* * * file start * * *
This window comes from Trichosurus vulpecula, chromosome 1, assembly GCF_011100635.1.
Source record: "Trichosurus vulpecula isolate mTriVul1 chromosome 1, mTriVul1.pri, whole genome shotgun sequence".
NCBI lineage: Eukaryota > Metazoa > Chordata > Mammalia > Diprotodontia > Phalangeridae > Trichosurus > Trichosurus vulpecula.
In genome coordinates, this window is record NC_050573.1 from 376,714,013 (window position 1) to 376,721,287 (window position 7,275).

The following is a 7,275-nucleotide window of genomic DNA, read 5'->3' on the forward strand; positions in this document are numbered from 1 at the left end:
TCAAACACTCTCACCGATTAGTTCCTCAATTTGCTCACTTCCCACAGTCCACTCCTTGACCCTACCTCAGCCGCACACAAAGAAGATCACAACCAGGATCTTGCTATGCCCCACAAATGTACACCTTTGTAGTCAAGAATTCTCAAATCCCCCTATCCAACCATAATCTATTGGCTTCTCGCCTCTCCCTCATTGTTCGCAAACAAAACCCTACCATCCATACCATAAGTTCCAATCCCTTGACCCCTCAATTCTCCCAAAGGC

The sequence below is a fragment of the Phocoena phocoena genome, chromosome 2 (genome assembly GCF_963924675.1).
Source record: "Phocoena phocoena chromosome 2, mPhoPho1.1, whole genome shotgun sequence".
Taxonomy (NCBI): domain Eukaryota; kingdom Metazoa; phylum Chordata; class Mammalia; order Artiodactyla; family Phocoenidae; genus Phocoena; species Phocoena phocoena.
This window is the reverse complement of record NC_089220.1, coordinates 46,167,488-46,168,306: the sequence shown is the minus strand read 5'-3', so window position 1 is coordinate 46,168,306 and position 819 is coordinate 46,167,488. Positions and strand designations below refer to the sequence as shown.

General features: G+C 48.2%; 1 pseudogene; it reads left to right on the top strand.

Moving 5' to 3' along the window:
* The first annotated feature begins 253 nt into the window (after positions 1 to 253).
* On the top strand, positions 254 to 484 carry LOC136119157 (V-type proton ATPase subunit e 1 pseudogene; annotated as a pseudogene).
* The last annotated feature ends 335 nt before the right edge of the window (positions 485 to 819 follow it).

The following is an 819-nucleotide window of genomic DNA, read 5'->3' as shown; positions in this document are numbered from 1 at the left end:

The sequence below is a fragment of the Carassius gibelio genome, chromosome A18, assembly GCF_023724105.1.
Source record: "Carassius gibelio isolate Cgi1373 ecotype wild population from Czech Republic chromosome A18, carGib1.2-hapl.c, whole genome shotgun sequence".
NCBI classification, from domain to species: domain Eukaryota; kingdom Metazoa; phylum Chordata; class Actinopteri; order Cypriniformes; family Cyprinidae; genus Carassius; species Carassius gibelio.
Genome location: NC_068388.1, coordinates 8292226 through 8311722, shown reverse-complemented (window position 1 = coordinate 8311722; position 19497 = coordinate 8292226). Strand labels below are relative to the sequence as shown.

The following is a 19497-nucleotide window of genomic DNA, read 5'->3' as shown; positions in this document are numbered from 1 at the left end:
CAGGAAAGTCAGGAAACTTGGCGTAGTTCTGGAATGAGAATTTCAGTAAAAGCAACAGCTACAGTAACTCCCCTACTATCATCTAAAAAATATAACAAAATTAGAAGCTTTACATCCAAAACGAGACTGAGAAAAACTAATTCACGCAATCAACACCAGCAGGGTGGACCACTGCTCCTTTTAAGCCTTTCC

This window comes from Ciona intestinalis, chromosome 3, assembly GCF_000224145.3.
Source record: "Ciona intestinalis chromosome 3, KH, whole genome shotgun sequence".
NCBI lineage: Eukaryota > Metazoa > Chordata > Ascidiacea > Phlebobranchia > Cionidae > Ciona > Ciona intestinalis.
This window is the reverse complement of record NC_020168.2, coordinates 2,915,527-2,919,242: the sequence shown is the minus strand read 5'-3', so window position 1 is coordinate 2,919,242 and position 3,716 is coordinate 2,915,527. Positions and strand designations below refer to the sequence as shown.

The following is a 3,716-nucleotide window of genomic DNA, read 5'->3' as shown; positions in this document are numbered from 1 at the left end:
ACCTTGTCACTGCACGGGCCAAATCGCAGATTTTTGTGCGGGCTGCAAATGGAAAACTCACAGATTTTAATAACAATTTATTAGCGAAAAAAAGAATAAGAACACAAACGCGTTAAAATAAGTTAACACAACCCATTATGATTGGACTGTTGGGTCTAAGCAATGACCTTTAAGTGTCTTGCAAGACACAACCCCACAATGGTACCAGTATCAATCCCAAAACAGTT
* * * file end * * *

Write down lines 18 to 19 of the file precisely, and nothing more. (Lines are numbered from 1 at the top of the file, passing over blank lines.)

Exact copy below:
Source record: "Carassius gibelio isolate Cgi1373 ecotype wild population from Czech Republic chromosome A18, carGib1.2-hapl.c, whole genome shotgun sequence".
NCBI classification, from domain to species: domain Eukaryota; kingdom Metazoa; phylum Chordata; class Actinopteri; order Cypriniformes; family Cyprinidae; genus Carassius; species Carassius gibelio.